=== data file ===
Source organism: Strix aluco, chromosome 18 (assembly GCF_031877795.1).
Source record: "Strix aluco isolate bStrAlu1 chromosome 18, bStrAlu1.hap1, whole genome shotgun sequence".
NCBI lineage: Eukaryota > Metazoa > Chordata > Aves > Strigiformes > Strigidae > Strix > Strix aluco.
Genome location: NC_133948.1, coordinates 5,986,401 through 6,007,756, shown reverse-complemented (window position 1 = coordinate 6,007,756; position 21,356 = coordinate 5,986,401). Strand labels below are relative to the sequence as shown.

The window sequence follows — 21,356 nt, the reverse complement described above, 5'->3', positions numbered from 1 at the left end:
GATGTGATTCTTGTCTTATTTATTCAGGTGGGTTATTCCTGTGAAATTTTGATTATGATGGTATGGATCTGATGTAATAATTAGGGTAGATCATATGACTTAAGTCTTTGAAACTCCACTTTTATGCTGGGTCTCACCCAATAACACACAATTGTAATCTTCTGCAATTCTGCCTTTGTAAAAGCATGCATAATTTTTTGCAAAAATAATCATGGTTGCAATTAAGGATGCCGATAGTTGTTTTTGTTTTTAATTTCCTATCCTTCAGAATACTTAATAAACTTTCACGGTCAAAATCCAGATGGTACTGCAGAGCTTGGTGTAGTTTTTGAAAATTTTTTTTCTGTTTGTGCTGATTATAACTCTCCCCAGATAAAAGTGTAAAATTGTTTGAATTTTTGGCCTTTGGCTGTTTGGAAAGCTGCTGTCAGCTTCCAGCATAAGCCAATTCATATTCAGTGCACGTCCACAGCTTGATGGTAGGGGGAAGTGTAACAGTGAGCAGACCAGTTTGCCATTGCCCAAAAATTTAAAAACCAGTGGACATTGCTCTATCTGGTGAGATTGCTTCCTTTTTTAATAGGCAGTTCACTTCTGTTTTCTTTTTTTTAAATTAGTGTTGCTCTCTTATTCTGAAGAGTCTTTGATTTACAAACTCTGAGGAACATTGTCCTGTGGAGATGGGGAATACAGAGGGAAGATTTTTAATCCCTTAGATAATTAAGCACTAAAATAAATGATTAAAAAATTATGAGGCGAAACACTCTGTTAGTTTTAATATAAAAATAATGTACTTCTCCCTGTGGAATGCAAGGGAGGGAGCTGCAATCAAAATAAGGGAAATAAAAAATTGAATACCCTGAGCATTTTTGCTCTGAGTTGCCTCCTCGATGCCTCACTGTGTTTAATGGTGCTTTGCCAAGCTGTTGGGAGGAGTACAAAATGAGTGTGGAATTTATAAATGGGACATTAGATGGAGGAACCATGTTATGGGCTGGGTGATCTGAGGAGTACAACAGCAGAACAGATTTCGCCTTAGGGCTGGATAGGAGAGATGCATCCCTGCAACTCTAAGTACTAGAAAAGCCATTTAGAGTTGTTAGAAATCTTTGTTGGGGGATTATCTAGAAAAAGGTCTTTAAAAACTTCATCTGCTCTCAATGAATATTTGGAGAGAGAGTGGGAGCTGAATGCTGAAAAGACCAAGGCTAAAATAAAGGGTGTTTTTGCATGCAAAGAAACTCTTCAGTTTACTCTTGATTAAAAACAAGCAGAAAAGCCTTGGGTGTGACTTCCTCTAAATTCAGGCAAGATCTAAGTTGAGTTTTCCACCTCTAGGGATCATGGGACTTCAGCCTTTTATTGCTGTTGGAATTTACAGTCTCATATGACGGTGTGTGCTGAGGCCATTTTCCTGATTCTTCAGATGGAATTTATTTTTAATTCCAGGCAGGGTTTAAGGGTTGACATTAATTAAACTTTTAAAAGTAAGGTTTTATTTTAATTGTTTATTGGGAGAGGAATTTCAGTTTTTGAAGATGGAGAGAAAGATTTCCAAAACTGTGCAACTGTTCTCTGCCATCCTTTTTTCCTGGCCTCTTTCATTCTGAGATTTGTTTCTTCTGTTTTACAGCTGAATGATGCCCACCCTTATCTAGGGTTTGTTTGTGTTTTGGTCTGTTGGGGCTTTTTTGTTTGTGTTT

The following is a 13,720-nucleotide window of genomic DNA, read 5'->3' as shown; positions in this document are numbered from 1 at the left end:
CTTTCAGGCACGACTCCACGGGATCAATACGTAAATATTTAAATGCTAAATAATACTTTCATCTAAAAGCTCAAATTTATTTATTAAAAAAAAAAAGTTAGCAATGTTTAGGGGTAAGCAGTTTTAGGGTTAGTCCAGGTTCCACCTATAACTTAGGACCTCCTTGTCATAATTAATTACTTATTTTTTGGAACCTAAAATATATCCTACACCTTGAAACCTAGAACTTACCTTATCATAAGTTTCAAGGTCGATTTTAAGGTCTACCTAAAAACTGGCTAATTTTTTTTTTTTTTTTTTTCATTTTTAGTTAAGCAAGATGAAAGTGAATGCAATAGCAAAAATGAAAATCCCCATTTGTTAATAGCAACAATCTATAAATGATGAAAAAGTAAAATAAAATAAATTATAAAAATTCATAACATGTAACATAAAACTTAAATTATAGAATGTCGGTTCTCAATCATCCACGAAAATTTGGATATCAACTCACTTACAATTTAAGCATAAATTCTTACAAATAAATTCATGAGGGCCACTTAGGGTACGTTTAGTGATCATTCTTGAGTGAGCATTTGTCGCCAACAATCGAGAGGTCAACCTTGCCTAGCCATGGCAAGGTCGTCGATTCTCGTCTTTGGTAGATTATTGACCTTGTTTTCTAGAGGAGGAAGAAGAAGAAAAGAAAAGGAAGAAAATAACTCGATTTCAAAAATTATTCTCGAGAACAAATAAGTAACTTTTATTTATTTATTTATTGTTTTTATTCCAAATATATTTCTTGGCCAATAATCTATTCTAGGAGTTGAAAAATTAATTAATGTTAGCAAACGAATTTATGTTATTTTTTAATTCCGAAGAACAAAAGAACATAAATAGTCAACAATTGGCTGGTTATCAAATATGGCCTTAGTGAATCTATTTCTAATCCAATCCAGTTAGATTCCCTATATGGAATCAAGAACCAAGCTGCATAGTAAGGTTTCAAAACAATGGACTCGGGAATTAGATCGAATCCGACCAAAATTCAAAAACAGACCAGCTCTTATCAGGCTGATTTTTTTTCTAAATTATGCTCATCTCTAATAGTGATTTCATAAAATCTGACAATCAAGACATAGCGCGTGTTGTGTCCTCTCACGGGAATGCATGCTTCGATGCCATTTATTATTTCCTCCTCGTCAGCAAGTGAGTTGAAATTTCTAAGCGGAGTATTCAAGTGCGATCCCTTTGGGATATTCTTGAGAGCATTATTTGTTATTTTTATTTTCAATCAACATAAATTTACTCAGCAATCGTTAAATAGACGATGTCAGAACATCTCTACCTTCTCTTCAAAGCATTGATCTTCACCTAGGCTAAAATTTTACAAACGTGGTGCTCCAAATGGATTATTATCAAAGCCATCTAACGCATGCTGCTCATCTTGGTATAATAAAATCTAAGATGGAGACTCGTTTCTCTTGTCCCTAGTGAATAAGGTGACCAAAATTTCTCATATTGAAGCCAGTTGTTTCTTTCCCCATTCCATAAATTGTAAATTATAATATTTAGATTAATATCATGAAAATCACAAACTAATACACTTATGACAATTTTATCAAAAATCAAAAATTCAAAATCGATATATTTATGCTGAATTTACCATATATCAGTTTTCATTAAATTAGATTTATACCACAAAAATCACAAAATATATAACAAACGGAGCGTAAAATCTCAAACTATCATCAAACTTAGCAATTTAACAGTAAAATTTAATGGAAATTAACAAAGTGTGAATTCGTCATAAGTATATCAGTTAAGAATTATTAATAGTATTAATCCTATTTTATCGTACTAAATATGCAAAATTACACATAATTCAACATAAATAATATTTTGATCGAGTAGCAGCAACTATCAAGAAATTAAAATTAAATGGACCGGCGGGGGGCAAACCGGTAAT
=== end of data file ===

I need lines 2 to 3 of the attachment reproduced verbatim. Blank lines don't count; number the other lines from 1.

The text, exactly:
Source record: "Strix aluco isolate bStrAlu1 chromosome 18, bStrAlu1.hap1, whole genome shotgun sequence".
NCBI lineage: Eukaryota > Metazoa > Chordata > Aves > Strigiformes > Strigidae > Strix > Strix aluco.